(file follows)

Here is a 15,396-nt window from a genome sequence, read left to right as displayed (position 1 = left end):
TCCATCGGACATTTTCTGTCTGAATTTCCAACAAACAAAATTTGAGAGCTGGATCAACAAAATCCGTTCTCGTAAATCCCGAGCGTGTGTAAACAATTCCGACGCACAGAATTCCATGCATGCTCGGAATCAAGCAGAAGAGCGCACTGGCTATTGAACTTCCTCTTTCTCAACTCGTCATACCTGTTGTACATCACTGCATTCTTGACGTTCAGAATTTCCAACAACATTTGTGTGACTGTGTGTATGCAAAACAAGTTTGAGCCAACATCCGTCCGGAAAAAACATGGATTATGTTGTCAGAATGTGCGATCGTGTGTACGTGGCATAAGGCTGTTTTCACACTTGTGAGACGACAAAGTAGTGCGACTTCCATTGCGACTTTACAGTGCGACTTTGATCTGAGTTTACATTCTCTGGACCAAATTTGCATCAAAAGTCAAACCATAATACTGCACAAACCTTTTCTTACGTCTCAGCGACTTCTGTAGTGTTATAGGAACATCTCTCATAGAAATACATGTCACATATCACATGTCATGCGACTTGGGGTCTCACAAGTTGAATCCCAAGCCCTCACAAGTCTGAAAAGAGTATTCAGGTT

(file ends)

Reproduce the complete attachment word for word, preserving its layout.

Here is a 15,396-nt window from a genome sequence, read left to right as displayed (position 1 = left end):
TCCATCGGACATTTTCTGTCTGAATTTCCAACAAACAAAATTTGAGAGCTGGATCAACAAAATCCGTTCTCGTAAATCCCGAGCGTGTGTAAACAATTCCGACGCACAGAATTCCATGCATGCTCGGAATCAAGCAGAAGAGCGCACTGGCTATTGAACTTCCTCTTTCTCAACTCGTCATACCTGTTGTACATCACTGCATTCTTGACGTTCAGAATTTCCAACAACATTTGTGTGACTGTGTGTATGCAAAACAAGTTTGAGCCAACATCCGTCCGGAAAAAACATGGATTATGTTGTCAGAATGTGCGATCGTGTGTACGTGGCATAAGGCTGTTTTCACACTTGTGAGACGACAAAGTAGTGCGACTTCCATTGCGACTTTACAGTGCGACTTTGATCTGAGTTTACATTCTCTGGACCAAATTTGCATCAAAAGTCAAACCATAATACTGCACAAACCTTTTCTTACGTCTCAGCGACTTCTGTAGTGTTATAGGAACATCTCTCATAGAAATACATGTCACATATCACATGTCATGCGACTTGGGGTCTCACAAGTTGAATCCCAAGCCCTCACAAGTCTGAAAAGAGTATTCAGGTT